Interview with Kate De Goldi

Kate De GoldiName: Kate De Goldi

Date of birth: 18 August 1959

Place of birth: Christchurch

Now living in: Wellington

What is your favourite food?
Pasta
Do you have a nickname and if so what is it?
My family call me Kaf which is a corruption of Kath which is short for Kathleen - my actual name. My full name is Kathleen Domenica DeGoldi. I was named after both my grandmothers, one Irish, one Italian.
What was your most embarrassing moment?
There are many thousands of these, but I still remember with a red-hot horror the time I was caught by the principal, Sister Helen, laughing in the cloakroom with a friend, and promptly wet my pants with fright - in front of the big kids.
How do you relax?
I walk long distances; I read and listen to music; I talk on the phone to my sisters and friends. I sleep.
Book Cover of The ACB of Honora LeeWho inspired you when you were little?
My first and most influential teacher, Sister Barbara. My piano teacher, Dorothy Buchanan. A friend of my mother’s who read and collected children’s books.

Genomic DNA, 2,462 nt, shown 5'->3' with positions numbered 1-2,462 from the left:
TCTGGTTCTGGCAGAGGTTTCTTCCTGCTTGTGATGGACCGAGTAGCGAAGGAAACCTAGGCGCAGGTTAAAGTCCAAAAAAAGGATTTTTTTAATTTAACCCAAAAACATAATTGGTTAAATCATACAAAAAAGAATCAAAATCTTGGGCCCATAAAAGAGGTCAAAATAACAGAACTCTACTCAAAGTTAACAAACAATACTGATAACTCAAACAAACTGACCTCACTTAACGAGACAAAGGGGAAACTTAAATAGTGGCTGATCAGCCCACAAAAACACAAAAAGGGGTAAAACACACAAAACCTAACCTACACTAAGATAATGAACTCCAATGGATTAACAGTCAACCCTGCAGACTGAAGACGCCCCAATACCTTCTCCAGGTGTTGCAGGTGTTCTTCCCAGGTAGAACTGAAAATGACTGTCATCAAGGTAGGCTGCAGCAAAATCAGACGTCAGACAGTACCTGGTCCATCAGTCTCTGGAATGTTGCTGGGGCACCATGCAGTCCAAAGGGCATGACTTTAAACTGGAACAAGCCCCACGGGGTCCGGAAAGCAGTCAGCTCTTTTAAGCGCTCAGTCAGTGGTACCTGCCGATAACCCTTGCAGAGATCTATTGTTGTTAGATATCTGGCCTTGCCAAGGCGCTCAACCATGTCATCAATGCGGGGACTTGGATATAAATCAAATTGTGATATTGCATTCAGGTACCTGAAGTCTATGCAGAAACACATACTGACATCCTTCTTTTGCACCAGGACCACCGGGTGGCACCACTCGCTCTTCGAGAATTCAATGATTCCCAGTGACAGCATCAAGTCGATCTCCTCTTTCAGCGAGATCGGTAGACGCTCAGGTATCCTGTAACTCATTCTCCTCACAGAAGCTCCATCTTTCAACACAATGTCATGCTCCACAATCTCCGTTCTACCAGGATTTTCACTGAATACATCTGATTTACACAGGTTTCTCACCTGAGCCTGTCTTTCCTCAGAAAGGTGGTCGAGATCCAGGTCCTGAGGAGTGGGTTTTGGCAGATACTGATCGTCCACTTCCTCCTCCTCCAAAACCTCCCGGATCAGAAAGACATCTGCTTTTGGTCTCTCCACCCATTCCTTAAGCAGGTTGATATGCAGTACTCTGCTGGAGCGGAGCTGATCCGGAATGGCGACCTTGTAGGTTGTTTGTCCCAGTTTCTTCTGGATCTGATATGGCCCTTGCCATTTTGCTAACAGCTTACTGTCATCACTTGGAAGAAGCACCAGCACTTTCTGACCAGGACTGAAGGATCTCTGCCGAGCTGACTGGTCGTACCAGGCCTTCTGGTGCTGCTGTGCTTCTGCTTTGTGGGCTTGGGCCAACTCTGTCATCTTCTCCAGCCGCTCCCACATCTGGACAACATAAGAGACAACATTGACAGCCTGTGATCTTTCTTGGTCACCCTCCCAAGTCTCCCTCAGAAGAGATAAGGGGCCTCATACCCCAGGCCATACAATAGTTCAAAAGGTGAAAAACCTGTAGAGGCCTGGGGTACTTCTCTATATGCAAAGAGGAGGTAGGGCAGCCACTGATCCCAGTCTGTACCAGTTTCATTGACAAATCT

What were you like at school?
Variable. I had inspired moments and undisciplined times. I was incorrigibly talkative and worked, by nature, at what I enjoyed, rather than what was required.
What was your favourite/most hated subject at school?
My favourite subjects were writing and History and English Literature.
My least favourite was French language.
What was the book you most loved as a child?
There were many - Anne of Green GablesOne hundred and one dalmatiansLittle Old Mrs PepperpotThe night the rain came inThe family from One End Street - I could go on for pages.
Who is your favourite author/children’s author?
There are a number: Jan MarkE.L. KonigsburgGene KempBarbara WillardAlan GarnerJane GardamBetsy ByarsDavid AlmondLouis SacharJerry SpinelliKaren Hesse.
Why did you want to be a writer?
To recreate the pleasure reading gave me.
Do you have a special place where you write your books?
In my office which is actually a walk-in wardrobe (rather appropriate for a writer, I thought - given C.S. Lewis). I have a long desk and a computer and a view of the bush.
What’s the best thing and worst thing about being a writer?
The best thing is the imaginative freedom.
The hardest thing is when one’s ideas (which always seem brilliant) translate imperfectly to the page (which is 100% of the time).
If you weren’t a writer, what would you like to be?
An opera singer.
What advice would you give to aspiring writers?
Just do it. And when you’re not doing it, Read to see the way others do it.

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